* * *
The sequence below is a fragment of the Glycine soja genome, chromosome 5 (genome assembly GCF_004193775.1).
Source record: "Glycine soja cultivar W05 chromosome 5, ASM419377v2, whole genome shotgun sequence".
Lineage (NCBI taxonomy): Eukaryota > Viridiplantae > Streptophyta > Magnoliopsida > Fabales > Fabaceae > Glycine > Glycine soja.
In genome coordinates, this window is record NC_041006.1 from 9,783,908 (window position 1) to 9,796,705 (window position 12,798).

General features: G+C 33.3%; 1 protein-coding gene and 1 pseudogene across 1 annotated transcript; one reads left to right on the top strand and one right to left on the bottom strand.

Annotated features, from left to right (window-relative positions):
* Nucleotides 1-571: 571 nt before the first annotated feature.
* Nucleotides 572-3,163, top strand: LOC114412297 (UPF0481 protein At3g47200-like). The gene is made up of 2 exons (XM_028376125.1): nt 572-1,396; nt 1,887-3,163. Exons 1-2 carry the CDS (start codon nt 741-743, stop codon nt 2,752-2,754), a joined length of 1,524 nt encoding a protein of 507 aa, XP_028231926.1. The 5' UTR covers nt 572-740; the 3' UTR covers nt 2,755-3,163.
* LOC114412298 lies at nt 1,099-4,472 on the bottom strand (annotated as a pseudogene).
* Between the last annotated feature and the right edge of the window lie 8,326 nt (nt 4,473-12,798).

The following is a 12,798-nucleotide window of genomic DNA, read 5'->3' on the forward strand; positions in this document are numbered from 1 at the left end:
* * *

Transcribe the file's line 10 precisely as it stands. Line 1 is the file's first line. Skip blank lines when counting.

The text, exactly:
* Between the last annotated feature and the right edge of the window lie 8,326 nt (nt 4,473-12,798).